At Charlotte’s Best Nanny Agency, we welcome and encourage everyone we work with both clients and candidates to be open and inclusive to everyone. We do not discriminate for any reasons including, but not limited to age, gender, nationality, race, and sexual identity or orientation. We have a zero tolerance policy on discrimination from any of our clients or candidates. We feel that this is an important core value of our agency and we strive every day to conduct our business with integrity and respect for all. We understand families come in all forms and we celebrate living in the diverse world we live in.
We also wanted to write a blog on how to talk to your children or nanny kids about race and other diversities and how we should all be inclusive and accepting. First a foremost, before you put any of this into practice with your nanny kids or any child that is not your own, you should have a separate talk with the parents on how they would like you to teach and approach the subjects of race and diversity with their kids. It is important for everyone to be on the same page when guiding children on these subjects. It is also important for the nanny to respect the parents’ wishes for how to approach these topics with their children. Below you will find 10 tips on talking to your children about race and diversity and resources to assist you in getting your message across to young children on an age appropriate level.
10 Tips to Talk to Children about Race and Other Diversities
1) Start Talking about Racial Differences and Other Diversity Early
We recommend that you start talking to your children early about racial differences and other diversities, and positively teach them that it is great that we live in a diverse world.
2) Encourage your child.
Encourage your child to be respectfully curious about race and diversity and expose your child to different cultural opportunities in your community and abroad. This can include attending cultural events, watching films that celebrate diversity, and reading books, then discussing these experiences afterwards. You don’t have to be an expert on race and diversity to talk with our child. Be honest about what you don’t know and work together with your child to find accurate information.
3) Set an Example
Always set a positive example and be aware of your reactions to people who are different from you. What you say and do is important as your children will watch you and imitate your behavior towards others. Always be an excellent role model for how you want your child to treat people.
4) Face and Know Your Own Bias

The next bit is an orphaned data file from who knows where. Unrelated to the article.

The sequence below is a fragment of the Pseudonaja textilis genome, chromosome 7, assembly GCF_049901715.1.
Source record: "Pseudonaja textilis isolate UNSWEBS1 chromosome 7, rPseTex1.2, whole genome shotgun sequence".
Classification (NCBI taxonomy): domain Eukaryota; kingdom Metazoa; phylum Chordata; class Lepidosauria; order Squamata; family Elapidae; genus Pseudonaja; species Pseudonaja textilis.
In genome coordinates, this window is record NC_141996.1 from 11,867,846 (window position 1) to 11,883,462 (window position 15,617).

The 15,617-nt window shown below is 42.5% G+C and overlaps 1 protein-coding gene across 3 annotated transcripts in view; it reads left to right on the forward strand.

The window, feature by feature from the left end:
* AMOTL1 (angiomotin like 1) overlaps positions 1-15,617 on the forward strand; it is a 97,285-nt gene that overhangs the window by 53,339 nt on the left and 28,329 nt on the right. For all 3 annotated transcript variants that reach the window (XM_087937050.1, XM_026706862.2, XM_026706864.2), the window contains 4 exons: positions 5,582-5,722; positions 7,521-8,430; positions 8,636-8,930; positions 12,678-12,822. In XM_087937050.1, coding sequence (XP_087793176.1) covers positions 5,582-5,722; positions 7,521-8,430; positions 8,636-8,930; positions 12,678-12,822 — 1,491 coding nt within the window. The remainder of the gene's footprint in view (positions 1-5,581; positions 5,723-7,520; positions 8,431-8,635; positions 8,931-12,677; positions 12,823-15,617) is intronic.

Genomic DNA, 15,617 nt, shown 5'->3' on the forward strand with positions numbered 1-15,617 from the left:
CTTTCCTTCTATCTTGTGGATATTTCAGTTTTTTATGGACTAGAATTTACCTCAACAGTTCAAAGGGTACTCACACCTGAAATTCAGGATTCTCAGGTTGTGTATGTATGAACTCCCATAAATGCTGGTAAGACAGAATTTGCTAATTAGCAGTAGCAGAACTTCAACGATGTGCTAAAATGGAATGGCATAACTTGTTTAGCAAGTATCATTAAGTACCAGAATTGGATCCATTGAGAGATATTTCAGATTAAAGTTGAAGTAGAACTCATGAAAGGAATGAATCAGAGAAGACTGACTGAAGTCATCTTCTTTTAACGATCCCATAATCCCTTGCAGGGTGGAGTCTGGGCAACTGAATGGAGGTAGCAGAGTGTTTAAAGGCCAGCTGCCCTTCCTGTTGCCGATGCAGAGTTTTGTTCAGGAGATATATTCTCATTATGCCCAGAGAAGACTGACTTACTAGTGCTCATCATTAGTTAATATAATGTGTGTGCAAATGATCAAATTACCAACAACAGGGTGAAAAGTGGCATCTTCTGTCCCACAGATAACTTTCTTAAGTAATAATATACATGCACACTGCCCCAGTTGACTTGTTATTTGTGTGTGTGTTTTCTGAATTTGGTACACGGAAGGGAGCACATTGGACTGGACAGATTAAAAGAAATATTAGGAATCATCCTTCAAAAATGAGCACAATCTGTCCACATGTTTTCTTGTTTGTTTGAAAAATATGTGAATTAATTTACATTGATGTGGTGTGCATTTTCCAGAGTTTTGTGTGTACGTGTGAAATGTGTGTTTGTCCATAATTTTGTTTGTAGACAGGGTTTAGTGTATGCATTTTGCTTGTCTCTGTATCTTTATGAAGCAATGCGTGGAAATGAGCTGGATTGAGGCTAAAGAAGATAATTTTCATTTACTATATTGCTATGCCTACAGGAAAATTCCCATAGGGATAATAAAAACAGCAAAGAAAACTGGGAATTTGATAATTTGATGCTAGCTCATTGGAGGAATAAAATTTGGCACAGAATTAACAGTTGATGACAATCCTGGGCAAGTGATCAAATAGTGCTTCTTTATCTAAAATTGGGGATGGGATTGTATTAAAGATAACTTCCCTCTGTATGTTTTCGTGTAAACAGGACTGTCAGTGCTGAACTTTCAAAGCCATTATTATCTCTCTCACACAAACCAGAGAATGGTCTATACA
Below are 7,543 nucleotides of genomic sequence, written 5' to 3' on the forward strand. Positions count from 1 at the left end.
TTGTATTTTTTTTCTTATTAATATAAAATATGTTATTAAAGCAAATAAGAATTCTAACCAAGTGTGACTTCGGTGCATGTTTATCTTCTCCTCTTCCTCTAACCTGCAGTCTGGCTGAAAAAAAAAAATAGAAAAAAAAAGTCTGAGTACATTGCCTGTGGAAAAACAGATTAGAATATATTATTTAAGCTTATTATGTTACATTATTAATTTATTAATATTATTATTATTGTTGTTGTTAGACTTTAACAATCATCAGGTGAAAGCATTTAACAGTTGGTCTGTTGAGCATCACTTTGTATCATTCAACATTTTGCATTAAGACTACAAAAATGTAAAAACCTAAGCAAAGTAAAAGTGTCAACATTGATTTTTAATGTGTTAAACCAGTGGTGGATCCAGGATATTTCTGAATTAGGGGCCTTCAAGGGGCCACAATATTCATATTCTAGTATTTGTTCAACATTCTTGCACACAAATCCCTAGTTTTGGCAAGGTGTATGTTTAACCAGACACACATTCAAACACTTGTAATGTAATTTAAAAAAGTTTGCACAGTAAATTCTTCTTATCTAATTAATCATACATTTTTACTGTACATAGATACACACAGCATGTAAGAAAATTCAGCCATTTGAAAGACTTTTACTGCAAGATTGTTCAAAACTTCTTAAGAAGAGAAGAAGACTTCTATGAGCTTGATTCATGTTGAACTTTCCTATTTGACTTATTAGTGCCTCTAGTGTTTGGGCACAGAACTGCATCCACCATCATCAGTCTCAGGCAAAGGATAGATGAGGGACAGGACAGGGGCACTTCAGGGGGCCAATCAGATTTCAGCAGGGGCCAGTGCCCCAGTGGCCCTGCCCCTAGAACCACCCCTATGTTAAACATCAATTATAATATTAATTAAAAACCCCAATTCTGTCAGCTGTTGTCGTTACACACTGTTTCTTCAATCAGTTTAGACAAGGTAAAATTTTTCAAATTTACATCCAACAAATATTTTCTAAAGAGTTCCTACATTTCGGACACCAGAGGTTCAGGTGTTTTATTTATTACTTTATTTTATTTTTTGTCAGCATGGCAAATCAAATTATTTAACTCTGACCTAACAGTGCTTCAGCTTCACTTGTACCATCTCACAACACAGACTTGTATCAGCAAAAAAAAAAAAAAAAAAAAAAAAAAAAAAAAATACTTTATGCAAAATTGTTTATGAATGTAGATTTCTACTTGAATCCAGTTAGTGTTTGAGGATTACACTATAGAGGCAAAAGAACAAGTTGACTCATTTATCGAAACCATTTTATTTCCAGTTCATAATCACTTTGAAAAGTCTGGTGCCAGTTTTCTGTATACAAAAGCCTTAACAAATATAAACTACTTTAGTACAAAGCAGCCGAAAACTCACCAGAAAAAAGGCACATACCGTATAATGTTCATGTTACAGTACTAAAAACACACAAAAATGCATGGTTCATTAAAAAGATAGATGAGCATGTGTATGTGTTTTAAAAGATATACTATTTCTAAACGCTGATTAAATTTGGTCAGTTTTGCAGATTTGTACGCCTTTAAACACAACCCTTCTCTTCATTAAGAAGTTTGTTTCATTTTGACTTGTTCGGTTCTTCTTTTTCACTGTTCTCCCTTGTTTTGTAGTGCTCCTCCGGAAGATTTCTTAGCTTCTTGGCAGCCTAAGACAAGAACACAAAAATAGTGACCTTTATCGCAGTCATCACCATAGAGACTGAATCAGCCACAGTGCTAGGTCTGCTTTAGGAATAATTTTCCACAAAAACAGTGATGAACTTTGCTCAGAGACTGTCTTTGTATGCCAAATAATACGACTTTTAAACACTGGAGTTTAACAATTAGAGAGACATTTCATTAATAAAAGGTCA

Let your child see you acknowledge and face your own biases. We’re less likely to pass on the biases we identify and work to overcome.
5) Have a History Lesson
Talk about the history of race and diversity and what people have overcome over time and what we can still work on to make our future world a better place. There are many resources out there to teach the history of different races and cultures.
6) Develop Racial and Cultural Literacy
Develop racial and cultural literacy by learning about and respecting all people. Study and talk about the histories and experiences of different groups.
7) Honesty is The Best Policy
Honesty is the best policy. Always answer questions with as much honesty as possible and be prepared to be age appropriately honest with your children. Be sure your child knows that the struggle for racial and cultural fairness is still happening and that your family can take part in making that struggle better.
8) Share Stories
Share and read children stories about how people have handled injustices in the past and how people are working to overcome new injustices that are current.
9) Be Active
Help your child understand what it means to live in a diverse world and how to react to situations where they do not feel like someone is being treated fairly.
10) Plan to Revisit The Topic Throughout The Years
As your child grows you should make it a routine to talk with your children about race and expose them to different cultures and people as much as possible. Teaching them\to celebrate diversity in all forms will make them more accepting of other people as they grow older.
Resources for Parents, Nannies, and Teachers
Scholastics Multiculturalism and Diversity
NPR: Talking About Race with Young Children
Bright Horizons: Raising an Inclusive Child